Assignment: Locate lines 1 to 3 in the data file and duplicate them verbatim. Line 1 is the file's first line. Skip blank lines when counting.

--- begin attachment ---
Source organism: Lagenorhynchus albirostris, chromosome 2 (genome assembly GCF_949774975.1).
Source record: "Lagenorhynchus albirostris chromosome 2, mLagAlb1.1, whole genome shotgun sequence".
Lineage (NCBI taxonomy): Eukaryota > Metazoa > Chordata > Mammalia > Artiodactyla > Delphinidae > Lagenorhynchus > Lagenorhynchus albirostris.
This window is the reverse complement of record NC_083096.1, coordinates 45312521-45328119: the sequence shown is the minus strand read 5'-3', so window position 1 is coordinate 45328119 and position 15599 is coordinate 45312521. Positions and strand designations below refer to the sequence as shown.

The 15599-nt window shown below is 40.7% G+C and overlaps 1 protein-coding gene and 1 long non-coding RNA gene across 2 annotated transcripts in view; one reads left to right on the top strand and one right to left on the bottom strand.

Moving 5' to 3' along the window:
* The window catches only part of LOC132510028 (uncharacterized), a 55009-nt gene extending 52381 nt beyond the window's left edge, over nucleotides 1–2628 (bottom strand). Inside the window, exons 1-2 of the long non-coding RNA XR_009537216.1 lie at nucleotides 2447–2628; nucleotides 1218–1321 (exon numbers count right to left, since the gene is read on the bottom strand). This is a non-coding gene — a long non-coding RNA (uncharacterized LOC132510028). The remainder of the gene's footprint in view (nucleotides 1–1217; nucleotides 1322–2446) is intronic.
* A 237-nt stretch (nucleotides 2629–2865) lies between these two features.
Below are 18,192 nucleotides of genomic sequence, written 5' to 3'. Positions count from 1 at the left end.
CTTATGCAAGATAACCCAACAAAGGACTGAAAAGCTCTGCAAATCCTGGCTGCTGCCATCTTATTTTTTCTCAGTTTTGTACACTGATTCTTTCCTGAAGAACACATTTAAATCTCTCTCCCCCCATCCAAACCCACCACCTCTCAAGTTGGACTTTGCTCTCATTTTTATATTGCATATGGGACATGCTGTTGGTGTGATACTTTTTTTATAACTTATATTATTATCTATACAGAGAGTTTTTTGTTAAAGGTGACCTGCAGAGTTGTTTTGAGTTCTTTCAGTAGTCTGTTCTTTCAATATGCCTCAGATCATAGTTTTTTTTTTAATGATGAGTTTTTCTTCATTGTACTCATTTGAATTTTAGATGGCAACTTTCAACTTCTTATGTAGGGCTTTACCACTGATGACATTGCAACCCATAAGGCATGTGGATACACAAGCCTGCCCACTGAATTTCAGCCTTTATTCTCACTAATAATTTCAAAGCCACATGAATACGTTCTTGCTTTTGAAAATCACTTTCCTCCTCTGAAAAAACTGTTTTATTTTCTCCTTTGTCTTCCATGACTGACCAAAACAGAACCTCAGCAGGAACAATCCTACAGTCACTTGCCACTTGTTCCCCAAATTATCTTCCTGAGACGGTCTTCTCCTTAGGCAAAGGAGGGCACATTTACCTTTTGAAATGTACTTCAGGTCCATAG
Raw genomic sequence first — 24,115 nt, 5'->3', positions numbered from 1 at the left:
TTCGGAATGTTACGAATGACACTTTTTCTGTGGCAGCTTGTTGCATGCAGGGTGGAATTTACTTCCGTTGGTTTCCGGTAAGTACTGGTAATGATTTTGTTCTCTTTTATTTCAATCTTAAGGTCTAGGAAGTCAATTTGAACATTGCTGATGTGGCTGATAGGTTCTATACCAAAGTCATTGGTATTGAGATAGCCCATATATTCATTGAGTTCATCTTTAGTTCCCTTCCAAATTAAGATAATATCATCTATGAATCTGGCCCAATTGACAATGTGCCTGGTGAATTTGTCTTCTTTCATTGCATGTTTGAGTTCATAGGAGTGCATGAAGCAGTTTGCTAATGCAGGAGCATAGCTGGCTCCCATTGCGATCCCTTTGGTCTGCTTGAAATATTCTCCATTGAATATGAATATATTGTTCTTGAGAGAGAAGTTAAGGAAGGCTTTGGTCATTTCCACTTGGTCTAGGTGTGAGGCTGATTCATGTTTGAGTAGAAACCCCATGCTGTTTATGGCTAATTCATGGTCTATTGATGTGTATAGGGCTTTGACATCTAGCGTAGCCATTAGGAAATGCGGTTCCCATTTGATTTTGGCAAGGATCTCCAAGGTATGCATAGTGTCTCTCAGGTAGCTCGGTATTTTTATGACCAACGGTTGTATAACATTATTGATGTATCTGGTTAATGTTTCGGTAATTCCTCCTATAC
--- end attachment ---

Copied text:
Source organism: Lagenorhynchus albirostris, chromosome 2 (genome assembly GCF_949774975.1).
Source record: "Lagenorhynchus albirostris chromosome 2, mLagAlb1.1, whole genome shotgun sequence".
Lineage (NCBI taxonomy): Eukaryota > Metazoa > Chordata > Mammalia > Artiodactyla > Delphinidae > Lagenorhynchus > Lagenorhynchus albirostris.